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Archive for August, 2022

Book Review: The Unbroken by C.L. Clark (series, #1)

Image of a digital book cover. A Black woman with short hair and muscular arms stands in a keyhole doorway with her arms extended holding each side of it. Sand swirls around her, and she has a weapon on her hip.

Summary:
Touraine is a soldier. Stolen as a child and raised to kill and die for the empire, her only loyalty is to her fellow conscripts. But now, her company has been sent back to her homeland to stop a rebellion, and the ties of blood may be stronger than she thought.

Luca needs a turncoat. Someone desperate enough to tiptoe the bayonet’s edge between treason and orders. Someone who can sway the rebels toward peace, while Luca focuses on what really matters: getting her uncle off her throne.

Through assassinations and massacres, in bedrooms and war rooms, Touraine and Luca will haggle over the price of a nation. But some things aren’t for sale.

Review:
I don’t read high fantasy very often, but when I do, I need it to be different and unique. When I heard about a military high fantasy with a Black woman lead, a sapphic subplot, and based roughly on North Africa, I knew I needed to read it.

This book took a little while to get up to speed. There’s a lot to introduce, and. it is a chunkster to be fair. By about the 25% mark, I felt like the plot was really moving, and I was glad I hung in there. The basic plot is that Balladaire colonized Qazāl. Balladaire forbids religion. Qazāl is religious. Balladaire abducted children from Qazāl and trained them to be soldiers. They fought on behalf of Balladaire in other regions they were colonizing, and now they’ve been sent back to Qazāl to put down the rebellion. These soldiers are called the Sands. Touraine is a Sand. Luca is in her 20s and is supposed to be the queen, but her uncle is holding onto the throne until he deems her ready to take it on. Luca has a permanent injury to her leg that necessitates her walking with a cane (that has a secret sword in it). Luca is determined to prove her ability to rule via her overseeing of Qazāl.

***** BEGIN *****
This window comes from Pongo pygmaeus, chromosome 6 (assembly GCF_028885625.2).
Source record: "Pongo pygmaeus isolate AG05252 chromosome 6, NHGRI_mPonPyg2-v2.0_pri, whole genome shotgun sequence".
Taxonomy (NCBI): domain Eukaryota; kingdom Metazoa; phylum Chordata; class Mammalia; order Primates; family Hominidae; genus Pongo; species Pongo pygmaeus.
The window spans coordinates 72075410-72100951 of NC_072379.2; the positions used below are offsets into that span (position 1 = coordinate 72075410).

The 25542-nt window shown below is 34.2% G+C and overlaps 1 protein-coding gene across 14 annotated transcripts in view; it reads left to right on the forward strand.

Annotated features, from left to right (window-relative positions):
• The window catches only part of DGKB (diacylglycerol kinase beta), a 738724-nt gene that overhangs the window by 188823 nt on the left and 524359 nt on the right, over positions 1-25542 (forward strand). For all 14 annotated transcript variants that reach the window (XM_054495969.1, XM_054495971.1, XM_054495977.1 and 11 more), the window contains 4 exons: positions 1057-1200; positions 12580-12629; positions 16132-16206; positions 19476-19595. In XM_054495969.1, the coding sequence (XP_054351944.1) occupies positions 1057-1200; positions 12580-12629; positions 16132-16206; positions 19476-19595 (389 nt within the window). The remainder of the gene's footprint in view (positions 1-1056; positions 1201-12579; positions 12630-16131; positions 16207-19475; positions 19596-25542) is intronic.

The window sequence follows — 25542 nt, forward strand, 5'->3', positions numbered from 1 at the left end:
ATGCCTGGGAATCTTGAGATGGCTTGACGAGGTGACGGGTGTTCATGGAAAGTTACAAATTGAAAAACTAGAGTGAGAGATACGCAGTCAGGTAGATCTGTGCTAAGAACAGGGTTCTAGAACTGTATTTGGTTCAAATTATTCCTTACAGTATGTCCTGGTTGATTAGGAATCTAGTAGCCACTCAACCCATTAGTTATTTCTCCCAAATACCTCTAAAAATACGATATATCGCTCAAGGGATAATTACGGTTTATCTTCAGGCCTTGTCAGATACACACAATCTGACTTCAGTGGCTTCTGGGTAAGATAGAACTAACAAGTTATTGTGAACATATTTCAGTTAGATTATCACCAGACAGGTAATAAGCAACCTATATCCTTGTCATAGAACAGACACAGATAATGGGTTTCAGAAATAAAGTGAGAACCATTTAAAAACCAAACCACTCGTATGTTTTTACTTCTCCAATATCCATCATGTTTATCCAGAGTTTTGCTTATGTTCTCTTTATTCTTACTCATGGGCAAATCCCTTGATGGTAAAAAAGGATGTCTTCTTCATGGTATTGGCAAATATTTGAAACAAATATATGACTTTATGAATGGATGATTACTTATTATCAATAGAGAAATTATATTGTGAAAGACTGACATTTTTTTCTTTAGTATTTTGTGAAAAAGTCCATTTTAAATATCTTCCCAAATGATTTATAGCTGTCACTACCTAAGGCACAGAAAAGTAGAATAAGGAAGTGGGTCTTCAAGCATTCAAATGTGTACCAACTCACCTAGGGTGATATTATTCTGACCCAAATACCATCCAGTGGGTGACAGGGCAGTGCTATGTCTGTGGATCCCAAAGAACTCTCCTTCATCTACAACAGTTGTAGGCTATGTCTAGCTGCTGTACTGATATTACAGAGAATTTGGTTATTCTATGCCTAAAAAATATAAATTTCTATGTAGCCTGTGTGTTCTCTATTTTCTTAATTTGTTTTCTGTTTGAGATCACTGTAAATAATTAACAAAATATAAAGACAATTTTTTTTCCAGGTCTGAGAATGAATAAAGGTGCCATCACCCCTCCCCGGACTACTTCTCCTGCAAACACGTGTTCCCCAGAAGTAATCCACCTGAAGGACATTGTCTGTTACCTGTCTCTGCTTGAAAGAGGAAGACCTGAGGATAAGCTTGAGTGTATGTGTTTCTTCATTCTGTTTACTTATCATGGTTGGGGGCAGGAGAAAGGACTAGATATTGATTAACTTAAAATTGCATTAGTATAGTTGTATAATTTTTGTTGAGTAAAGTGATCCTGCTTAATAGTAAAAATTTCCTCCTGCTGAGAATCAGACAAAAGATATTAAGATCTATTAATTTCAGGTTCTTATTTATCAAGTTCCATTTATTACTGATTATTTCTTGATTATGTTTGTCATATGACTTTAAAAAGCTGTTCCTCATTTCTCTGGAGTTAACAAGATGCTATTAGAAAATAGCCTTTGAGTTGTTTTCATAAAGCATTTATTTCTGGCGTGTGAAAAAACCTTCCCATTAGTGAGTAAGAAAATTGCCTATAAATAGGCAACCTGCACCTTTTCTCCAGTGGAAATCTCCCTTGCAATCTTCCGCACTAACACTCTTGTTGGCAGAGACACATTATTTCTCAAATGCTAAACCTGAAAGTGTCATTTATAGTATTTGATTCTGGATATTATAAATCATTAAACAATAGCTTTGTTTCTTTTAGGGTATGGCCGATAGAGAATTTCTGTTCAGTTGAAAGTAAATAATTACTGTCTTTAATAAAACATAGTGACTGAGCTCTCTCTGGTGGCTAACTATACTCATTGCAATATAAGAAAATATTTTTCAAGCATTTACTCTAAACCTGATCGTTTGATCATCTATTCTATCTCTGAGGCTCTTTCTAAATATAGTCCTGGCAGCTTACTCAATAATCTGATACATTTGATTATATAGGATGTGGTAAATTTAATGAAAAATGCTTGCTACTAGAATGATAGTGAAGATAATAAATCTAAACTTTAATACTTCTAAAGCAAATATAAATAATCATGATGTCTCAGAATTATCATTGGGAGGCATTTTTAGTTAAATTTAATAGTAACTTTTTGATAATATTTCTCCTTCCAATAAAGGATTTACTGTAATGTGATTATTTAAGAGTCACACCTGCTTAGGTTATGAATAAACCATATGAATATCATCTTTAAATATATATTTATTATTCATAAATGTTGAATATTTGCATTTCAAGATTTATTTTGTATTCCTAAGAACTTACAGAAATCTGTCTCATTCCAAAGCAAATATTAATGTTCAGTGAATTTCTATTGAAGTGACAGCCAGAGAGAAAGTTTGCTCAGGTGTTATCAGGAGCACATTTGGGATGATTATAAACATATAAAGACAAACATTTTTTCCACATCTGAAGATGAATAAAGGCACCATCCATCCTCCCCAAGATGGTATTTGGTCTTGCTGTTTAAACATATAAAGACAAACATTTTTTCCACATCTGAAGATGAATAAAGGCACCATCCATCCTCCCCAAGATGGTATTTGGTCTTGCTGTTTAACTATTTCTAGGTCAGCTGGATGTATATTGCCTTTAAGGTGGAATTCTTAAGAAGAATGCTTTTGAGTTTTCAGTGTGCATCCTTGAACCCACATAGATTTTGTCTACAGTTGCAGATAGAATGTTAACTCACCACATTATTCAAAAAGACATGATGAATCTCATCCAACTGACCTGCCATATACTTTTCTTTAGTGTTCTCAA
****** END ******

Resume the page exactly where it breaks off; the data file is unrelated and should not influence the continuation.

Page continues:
I think for a lot of readers Touraine will be the big appeal of the book. She’s a muscular, badass soldier who is unapologetically lesbian. And she’s not the only wlw in the book. There’s a rebel couple who are married women. There’s also a minor Balladairan teenager who has a romance with a Qazāli girl. Then there’s Luca, who’s bisexual. There’s also a character partway through who is very cool and is nonbinary. My only question about this character was how, exactly, when Touraine met them, she knew their pronouns without being told. Just because I thought that would be interesting world building.